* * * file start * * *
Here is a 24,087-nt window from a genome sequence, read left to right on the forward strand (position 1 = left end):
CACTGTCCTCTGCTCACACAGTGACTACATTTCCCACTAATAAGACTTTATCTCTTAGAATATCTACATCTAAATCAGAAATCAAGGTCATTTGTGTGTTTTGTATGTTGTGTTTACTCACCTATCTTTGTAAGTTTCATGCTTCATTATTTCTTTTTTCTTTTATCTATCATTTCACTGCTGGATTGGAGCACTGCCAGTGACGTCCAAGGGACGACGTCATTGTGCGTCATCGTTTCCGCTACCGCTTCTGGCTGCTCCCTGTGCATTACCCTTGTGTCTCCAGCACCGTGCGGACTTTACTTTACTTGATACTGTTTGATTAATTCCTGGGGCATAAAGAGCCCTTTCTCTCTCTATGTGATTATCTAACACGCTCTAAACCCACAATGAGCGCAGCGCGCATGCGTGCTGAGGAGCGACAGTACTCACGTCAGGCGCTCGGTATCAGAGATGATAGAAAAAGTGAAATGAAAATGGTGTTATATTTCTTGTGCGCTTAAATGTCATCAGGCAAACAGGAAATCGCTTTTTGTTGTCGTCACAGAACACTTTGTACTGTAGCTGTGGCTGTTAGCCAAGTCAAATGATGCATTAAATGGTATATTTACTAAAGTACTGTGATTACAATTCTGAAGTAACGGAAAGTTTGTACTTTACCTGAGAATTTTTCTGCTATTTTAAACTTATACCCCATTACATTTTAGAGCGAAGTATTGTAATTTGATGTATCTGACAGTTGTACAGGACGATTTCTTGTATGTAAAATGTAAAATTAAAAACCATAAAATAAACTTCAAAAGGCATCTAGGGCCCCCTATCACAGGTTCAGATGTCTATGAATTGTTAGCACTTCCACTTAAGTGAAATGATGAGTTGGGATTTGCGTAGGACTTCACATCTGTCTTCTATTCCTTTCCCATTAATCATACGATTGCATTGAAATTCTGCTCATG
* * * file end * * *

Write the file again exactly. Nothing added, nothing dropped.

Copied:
Here is a 24,087-nt window from a genome sequence, read left to right on the forward strand (position 1 = left end):
CACTGTCCTCTGCTCACACAGTGACTACATTTCCCACTAATAAGACTTTATCTCTTAGAATATCTACATCTAAATCAGAAATCAAGGTCATTTGTGTGTTTTGTATGTTGTGTTTACTCACCTATCTTTGTAAGTTTCATGCTTCATTATTTCTTTTTTCTTTTATCTATCATTTCACTGCTGGATTGGAGCACTGCCAGTGACGTCCAAGGGACGACGTCATTGTGCGTCATCGTTTCCGCTACCGCTTCTGGCTGCTCCCTGTGCATTACCCTTGTGTCTCCAGCACCGTGCGGACTTTACTTTACTTGATACTGTTTGATTAATTCCTGGGGCATAAAGAGCCCTTTCTCTCTCTATGTGATTATCTAACACGCTCTAAACCCACAATGAGCGCAGCGCGCATGCGTGCTGAGGAGCGACAGTACTCACGTCAGGCGCTCGGTATCAGAGATGATAGAAAAAGTGAAATGAAAATGGTGTTATATTTCTTGTGCGCTTAAATGTCATCAGGCAAACAGGAAATCGCTTTTTGTTGTCGTCACAGAACACTTTGTACTGTAGCTGTGGCTGTTAGCCAAGTCAAATGATGCATTAAATGGTATATTTACTAAAGTACTGTGATTACAATTCTGAAGTAACGGAAAGTTTGTACTTTACCTGAGAATTTTTCTGCTATTTTAAACTTATACCCCATTACATTTTAGAGCGAAGTATTGTAATTTGATGTATCTGACAGTTGTACAGGACGATTTCTTGTATGTAAAATGTAAAATTAAAAACCATAAAATAAACTTCAAAAGGCATCTAGGGCCCCCTATCACAGGTTCAGATGTCTATGAATTGTTAGCACTTCCACTTAAGTGAAATGATGAGTTGGGATTTGCGTAGGACTTCACATCTGTCTTCTATTCCTTTCCCATTAATCATACGATTGCATTGAAATTCTGCTCATG